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My take on Brexit

30 Jun

Having felt rather despondent since the Leave vote won the Brexit referendum, was glad to have the opportunity to pen an op-ed for The Forward, giving my take on the matter:

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A British Jew Mourns, Fears Brexit

Prime Minister David Cameron stands down…Conservative Party leadership battle hots up… “Labour Party imploding” – shadow cabinet coup against Labour leader Jeremy Corbyn…Nicola Sturgeon Scotland’s First Minister says: “Scotland may veto Brexit.”

It’s been one upheaval after the next since the United Kingdom voted to leave the European Union in the Brexit referendum late last week.

Being a liberal-minded, extremely pro-European Londoner, who lived for many years in France, I’ve been in a state of shock and dismay since the referendum results were announced. Would I now need a visa to visit my beloved Paris? French friends I saw over the weekend, who only moved to this country a few months ago, were already worrying what their status would be once the UK’s “divorce” from the EU is finalized.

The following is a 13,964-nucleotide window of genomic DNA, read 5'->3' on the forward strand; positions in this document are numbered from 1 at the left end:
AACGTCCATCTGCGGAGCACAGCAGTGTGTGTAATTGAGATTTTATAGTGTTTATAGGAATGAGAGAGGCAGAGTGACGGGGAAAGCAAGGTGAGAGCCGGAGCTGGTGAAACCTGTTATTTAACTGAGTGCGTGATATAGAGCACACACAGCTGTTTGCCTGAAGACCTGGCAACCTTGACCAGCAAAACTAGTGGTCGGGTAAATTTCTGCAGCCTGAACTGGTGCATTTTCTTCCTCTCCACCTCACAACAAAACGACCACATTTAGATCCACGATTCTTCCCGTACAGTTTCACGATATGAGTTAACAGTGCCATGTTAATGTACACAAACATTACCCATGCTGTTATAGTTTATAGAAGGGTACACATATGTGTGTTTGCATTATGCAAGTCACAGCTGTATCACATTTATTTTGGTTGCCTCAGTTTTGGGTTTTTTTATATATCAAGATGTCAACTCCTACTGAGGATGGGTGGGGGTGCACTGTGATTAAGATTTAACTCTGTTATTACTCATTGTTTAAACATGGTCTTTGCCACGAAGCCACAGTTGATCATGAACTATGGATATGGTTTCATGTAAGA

To me, the Leave victory is representative of a disturbing reactionary trend, of a more insular, less tolerant, “small island” mentality prevailing. Leave supporters were shown on television news crying with emotion, saying: “We’ve got our country back.”

But what “country” have they “got back” exactly? Is this nostalgia for some mythical all-white, Anglo-Saxon, Christian utopia that maybe existed hundreds of years ago – if it ever existed?

As a British Jew – whose grandfathers came to this country in the 1930s from Germany and Hungary respectively to escape the Nazis – the kind of jingoistic, anti-immigrant rhetoric that has characterized some of the Leave campaigning has made me feel distinctly uneasy.